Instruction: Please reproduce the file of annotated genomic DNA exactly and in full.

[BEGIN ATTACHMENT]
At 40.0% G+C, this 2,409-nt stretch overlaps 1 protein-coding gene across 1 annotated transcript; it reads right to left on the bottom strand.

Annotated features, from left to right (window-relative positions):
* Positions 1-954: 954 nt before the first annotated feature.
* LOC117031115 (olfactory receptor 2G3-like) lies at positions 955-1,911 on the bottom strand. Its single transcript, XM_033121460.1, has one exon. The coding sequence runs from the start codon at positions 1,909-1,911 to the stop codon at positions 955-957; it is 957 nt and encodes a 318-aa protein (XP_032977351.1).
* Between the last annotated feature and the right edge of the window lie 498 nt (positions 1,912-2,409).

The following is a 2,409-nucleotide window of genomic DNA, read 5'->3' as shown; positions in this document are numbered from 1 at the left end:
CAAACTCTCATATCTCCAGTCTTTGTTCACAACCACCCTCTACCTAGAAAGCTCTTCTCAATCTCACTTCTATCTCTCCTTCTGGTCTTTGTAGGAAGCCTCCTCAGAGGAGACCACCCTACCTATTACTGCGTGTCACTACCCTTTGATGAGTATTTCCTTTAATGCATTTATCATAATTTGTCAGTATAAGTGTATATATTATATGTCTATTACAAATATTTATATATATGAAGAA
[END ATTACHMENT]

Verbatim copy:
At 40.0% G+C, this 2,409-nt stretch overlaps 1 protein-coding gene across 1 annotated transcript; it reads right to left on the bottom strand.

Annotated features, from left to right (window-relative positions):
* Positions 1-954: 954 nt before the first annotated feature.
* LOC117031115 (olfactory receptor 2G3-like) lies at positions 955-1,911 on the bottom strand. Its single transcript, XM_033121460.1, has one exon. The coding sequence runs from the start codon at positions 1,909-1,911 to the stop codon at positions 955-957; it is 957 nt and encodes a 318-aa protein (XP_032977351.1).
* Between the last annotated feature and the right edge of the window lie 498 nt (positions 1,912-2,409).

The following is a 2,409-nucleotide window of genomic DNA, read 5'->3' as shown; positions in this document are numbered from 1 at the left end:
CAAACTCTCATATCTCCAGTCTTTGTTCACAACCACCCTCTACCTAGAAAGCTCTTCTCAATCTCACTTCTATCTCTCCTTCTGGTCTTTGTAGGAAGCCTCCTCAGAGGAGACCACCCTACCTATTACTGCGTGTCACTACCCTTTGATGAGTATTTCCTTTAATGCATTTATCATAATTTGTCAGTATAAGTGTATATATTATATGTCTATTACAAATATTTATATATATGAAGAA